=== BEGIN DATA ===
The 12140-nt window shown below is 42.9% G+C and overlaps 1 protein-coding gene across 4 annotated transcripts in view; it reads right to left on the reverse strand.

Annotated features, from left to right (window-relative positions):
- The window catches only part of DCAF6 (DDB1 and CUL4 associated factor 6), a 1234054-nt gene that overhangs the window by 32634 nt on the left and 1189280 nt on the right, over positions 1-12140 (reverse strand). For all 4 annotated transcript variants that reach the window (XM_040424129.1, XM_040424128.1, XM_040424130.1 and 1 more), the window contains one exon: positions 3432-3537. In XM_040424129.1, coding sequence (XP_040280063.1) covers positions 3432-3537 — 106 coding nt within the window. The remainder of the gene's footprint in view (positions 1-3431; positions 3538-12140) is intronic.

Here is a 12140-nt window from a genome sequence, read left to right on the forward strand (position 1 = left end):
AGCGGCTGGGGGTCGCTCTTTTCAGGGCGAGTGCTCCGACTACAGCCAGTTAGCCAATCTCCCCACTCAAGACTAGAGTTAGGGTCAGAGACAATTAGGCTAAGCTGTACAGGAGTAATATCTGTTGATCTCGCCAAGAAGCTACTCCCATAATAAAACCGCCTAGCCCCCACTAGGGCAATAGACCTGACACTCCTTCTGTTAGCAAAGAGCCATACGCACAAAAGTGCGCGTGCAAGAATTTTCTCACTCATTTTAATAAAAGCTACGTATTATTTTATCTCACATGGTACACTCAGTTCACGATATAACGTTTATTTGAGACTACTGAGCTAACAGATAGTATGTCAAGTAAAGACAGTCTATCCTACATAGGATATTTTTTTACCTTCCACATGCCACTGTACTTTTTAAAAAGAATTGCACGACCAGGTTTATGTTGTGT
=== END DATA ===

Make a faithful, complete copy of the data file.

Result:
The 12140-nt window shown below is 42.9% G+C and overlaps 1 protein-coding gene across 4 annotated transcripts in view; it reads right to left on the reverse strand.

Annotated features, from left to right (window-relative positions):
- The window catches only part of DCAF6 (DDB1 and CUL4 associated factor 6), a 1234054-nt gene that overhangs the window by 32634 nt on the left and 1189280 nt on the right, over positions 1-12140 (reverse strand). For all 4 annotated transcript variants that reach the window (XM_040424129.1, XM_040424128.1, XM_040424130.1 and 1 more), the window contains one exon: positions 3432-3537. In XM_040424129.1, coding sequence (XP_040280063.1) covers positions 3432-3537 — 106 coding nt within the window. The remainder of the gene's footprint in view (positions 1-3431; positions 3538-12140) is intronic.

Here is a 12140-nt window from a genome sequence, read left to right on the forward strand (position 1 = left end):
AGCGGCTGGGGGTCGCTCTTTTCAGGGCGAGTGCTCCGACTACAGCCAGTTAGCCAATCTCCCCACTCAAGACTAGAGTTAGGGTCAGAGACAATTAGGCTAAGCTGTACAGGAGTAATATCTGTTGATCTCGCCAAGAAGCTACTCCCATAATAAAACCGCCTAGCCCCCACTAGGGCAATAGACCTGACACTCCTTCTGTTAGCAAAGAGCCATACGCACAAAAGTGCGCGTGCAAGAATTTTCTCACTCATTTTAATAAAAGCTACGTATTATTTTATCTCACATGGTACACTCAGTTCACGATATAACGTTTATTTGAGACTACTGAGCTAACAGATAGTATGTCAAGTAAAGACAGTCTATCCTACATAGGATATTTTTTTACCTTCCACATGCCACTGTACTTTTTAAAAAGAATTGCACGACCAGGTTTATGTTGTGT